Since that time they have become common in other European countries and have migrated to France, Canada, Australia, Hong Kong, Singapore and more recently in India and other parts of Asia.
Also known as Multidisciplinary Practices or MDP's the definition of one is; a partnership, professional corporation, or other association or entity that includes lawyers and nonlawyers and has as one, but not all, of its purposes the delivery of legal services to a client(s) other than the MDP itself or that holds itself out to the public as providing nonlegal, as well as legal, services. It includes an arrangement by which a law firm joins with one or more other professional firms to provide services, and there is a direct or indirect sharing of profits as part of the arrangement.
The most prolific academic writing in this area appears to be Professor Mary Daly who collaborated on a voluminous tome on the subject called Multidisciplinary Practice; Staying Competitive and Adapting to Change. What's of interest to me is that she wrote two complete chapters on the legal profession's opposition to change, citing that this would be the biggest challenge of all.
Given the recent events with The Law Society of Scotland debates, she's not wrong. In fact, you don't need to read the whole book as the clue to what to do is in the title.
Also, the 1982 Nobel Prize winning economist George Stigler (whose son David is a lawyer) wrote about the regulation of law in a 1971 article called The Theory of Economic Regulation where he stated that "...as a rule, regulation is acquired by the industry and is designed and operated primarily for its benefit. The actual purpose of regulations is to provide special privileges for the powerful interest groups that want to restrict competition and raise prices; so regulations hurt the public."
Interesting stuff considering that the main thrust of the opposition is that the lawyers who are against ABS have a perception that they prevent a non-lawyer from exercising undue influence over the independence of a lawyer who is representing a client and that this somehow unduly affects the protection of the client for the pursuit of profit.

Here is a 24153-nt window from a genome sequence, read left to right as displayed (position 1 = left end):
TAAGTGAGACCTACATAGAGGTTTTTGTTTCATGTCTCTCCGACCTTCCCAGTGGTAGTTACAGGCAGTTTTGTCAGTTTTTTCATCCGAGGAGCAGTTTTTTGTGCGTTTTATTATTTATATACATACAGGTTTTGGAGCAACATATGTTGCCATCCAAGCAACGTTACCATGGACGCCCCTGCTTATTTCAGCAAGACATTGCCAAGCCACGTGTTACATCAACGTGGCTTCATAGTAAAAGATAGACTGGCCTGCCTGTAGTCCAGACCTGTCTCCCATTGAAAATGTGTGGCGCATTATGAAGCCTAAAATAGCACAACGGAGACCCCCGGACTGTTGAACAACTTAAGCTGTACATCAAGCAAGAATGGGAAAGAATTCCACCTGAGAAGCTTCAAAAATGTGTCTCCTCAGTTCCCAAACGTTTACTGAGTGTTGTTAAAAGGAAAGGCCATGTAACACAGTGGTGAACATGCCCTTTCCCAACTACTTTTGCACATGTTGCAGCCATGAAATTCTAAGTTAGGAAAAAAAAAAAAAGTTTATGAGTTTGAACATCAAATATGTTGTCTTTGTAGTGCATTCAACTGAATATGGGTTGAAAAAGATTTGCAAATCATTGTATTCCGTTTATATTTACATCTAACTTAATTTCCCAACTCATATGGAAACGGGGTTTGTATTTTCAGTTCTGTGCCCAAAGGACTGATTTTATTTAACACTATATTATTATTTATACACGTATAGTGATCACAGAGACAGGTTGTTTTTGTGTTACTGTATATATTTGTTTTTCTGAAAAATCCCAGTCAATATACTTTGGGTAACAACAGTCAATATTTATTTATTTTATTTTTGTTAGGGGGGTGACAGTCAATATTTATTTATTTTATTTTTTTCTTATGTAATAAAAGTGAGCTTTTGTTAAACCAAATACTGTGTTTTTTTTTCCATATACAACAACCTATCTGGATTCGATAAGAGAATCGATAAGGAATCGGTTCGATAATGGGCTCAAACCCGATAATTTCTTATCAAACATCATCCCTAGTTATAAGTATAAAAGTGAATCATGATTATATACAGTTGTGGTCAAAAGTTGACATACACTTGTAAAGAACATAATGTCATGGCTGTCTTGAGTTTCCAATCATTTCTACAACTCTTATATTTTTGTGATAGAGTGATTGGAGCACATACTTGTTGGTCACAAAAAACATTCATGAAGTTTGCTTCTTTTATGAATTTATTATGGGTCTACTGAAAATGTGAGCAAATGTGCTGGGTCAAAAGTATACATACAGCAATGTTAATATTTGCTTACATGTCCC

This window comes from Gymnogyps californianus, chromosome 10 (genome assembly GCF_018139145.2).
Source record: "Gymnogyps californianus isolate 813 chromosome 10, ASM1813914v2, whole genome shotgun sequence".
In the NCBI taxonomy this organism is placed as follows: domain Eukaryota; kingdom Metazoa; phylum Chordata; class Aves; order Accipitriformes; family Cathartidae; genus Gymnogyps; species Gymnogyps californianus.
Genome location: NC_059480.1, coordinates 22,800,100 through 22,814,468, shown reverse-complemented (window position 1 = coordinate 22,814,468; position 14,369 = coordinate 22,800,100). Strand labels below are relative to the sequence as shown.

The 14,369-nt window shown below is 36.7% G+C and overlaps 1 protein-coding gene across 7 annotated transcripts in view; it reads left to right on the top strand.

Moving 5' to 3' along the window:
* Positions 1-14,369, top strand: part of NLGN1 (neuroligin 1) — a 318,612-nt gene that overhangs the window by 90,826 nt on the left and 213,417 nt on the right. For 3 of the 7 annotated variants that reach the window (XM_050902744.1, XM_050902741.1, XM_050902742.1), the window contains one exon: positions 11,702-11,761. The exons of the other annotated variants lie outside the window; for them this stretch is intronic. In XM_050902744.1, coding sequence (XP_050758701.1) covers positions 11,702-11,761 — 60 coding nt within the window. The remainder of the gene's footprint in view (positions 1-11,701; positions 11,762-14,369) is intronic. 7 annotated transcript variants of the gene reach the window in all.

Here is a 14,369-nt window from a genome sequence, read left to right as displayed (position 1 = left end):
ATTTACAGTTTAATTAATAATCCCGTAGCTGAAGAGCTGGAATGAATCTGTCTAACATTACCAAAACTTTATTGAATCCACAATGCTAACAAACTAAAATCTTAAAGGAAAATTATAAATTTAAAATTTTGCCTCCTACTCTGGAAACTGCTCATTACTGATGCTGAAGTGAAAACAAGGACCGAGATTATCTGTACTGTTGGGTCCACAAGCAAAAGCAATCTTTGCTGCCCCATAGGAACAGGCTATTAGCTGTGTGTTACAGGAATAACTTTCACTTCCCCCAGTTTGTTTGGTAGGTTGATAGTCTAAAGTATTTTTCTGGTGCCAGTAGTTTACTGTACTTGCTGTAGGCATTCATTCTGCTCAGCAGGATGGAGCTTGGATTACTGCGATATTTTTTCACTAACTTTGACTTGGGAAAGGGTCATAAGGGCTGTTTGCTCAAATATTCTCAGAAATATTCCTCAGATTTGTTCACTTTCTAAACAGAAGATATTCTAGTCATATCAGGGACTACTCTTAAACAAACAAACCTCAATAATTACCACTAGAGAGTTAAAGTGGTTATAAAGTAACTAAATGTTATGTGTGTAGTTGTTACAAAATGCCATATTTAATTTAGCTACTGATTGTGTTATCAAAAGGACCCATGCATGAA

In the same year Stigler won his Nobel Prize, the American Bar Association (ABA) formed the Kutak Commission to try to relax these prohibitions, but the ABA's own committee then rejected the proposals of that commission: Here are the objections they raised:
1. The Commission proposal would permit accounting firms and others to open law firms in direct competition with traditional law firms.
2. Non-lawyer ownership of law firms would interfere with the lawyers' professional independence.
3. Non-lawyer ownership would destroy the lawyer's ability to be a professional regardless of the economic cost; and
4. The proposed change would have a fundamental but unknown effect on the legal profession.
Not dissimilar to the recent objections that we have seen from those in the anti-ABS camp in Scotland
The common denominator of these objections is that they clearly indicate the mind-set of a protected guild and not that of professionals operating in a free and competitive marketplace. The protection of customers and the pursuit of profits are not something that are or should be at odds with one another. You could argue that they are in fact a perfect alignment of business interest; and if not, then they most certainly should be.
But let's look at each of the objections in turn:
1. The Commission proposal would permit accounting firms and others to open law firms in direct competition with traditional law firms - Why is competition objected to? We know that consumers benefit from competition, that is surely not in doubt and any action that restricts competition is therefore a net harm to the very consumers that the legal profession purports to protect.
2. Non-lawyer ownership of law firms would interfere with the lawyers' professional independence - Also strange since prospective non lawyer owners could be subject to rules of independence.
3. Non lawyer ownership would destroy the lawyer's ability to be a professional regardless of the economic cost - pure exaggeration as there should be no correlation between ownership rules and conducting oneself as a professional subjected to a code of ethics and principles.
4. The proposed change would have a fundamental but unknown effect on the legal profession - Surely the strangest objection of all as it effectively states "We don't know what the effects are going to be but we oppose them anyway!"
I work in Intellectual property and almost every new business idea is a model or an experiment. As long as no laws are broken, private individuals and companies must be allowed to test their ideas in a free marketplace.
Imagine the argument against BT and a flotation because it would open up The Post Office to competition for their telephone services and it's effects would be unknown! A ludicrous suggestion and an unworthy argument coming from professionals who allegedly act in the interests of consumers.
ADP's should be allowed and we should leave the consumers to decide their fate.
If they turn out to be unviable then traditional law firms will have nothing to fear.
If on the other hand they do turn out to be a success, then it will have proved that they work and are therefore in the consumers' best interests; which is exactly why Stigler won a Nobel Prize nearly 30 years ago.